Omega Seamaster Planet Ocean Chronograph
The Omega Seamaster Planet Ocean Chronograph is water-resistant to 600 meters and equipped with a modern caliber and helium escape valve. Whether gold, stainless steel, titanium, or ceramic, this watch cuts a fine figure above and below the waves.
A Chronograph for Professional Divers
The Omega Seamaster Planet Ocean Chronograph made its debut in 2005 as part of the then brand-new Planet Ocean collection. Like the three-hand models in the line, the 45.5-mm chronograph is water-resistant to 600 m (60 bar, 1,969 ft) and fitted with a helium escape valve. The latter comes in the form of a screw-down crown at 10 o'clock. The right side of the case is reserved for the two chronograph push-pieces at 2 and 4 o'clock, and the winding crown at 3.
The dial and hand design are typical of Seamaster Planet Ocean editions: wide, lume-filled bar indices and arrow-shaped hands. As you would expect of a diving watch, the hands also glow in the dark. The dial unifies the standard chronograph subdials. But whereas older Planet Ocean Chronographs have three subdials, Omega changed the dial design a few years ago in favor of a bicompax layout with just two subdials. The watch also has a date display.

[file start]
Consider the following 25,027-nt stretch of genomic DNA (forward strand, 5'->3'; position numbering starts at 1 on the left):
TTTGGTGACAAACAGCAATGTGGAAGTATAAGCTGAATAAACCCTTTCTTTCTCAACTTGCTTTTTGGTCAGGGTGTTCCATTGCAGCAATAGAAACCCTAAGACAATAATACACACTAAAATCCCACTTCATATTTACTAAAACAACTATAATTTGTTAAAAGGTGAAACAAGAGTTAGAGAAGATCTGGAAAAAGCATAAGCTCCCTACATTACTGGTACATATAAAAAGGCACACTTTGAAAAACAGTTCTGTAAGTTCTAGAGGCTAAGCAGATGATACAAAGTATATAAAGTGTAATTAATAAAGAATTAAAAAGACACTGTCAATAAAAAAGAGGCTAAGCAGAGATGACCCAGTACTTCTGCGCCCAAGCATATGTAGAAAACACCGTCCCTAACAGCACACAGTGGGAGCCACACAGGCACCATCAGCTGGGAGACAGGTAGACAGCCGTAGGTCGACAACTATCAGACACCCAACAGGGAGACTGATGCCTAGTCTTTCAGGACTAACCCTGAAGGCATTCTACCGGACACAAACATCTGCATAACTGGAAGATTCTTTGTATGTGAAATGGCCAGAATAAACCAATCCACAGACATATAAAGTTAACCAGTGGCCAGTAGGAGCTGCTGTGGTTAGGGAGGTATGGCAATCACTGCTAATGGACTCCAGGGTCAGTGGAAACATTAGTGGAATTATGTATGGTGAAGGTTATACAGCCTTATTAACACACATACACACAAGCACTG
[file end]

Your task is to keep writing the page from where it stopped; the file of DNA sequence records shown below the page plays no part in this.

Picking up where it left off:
The watch is powered by an automatic, certified chronometer caliber with Omega's patented co-axial escapement. Since 2016, this movement also comes with Master Chronometer certification from the Swiss Federal Office of Metrology (METAS), which means this timepiece is not only especially accurate but also anti-magnetic to 15,000 Gauss.
The Planet Ocean Chronograph is available in stainless steel, titanium, ceramic, or Omega's rose gold alloy, Sedna gold, as well two-tone variants in stainless steel and Sedna gold.
Reasons to Buy an Omega Planet Ocean Chronograph
- Sporty, yet elegant diving chronograph
- Water-resistant to 600 m (60 bar, 1,969 ft)
- Available in stainless steel, Sedna gold, titanium, ceramic, and two-tone cases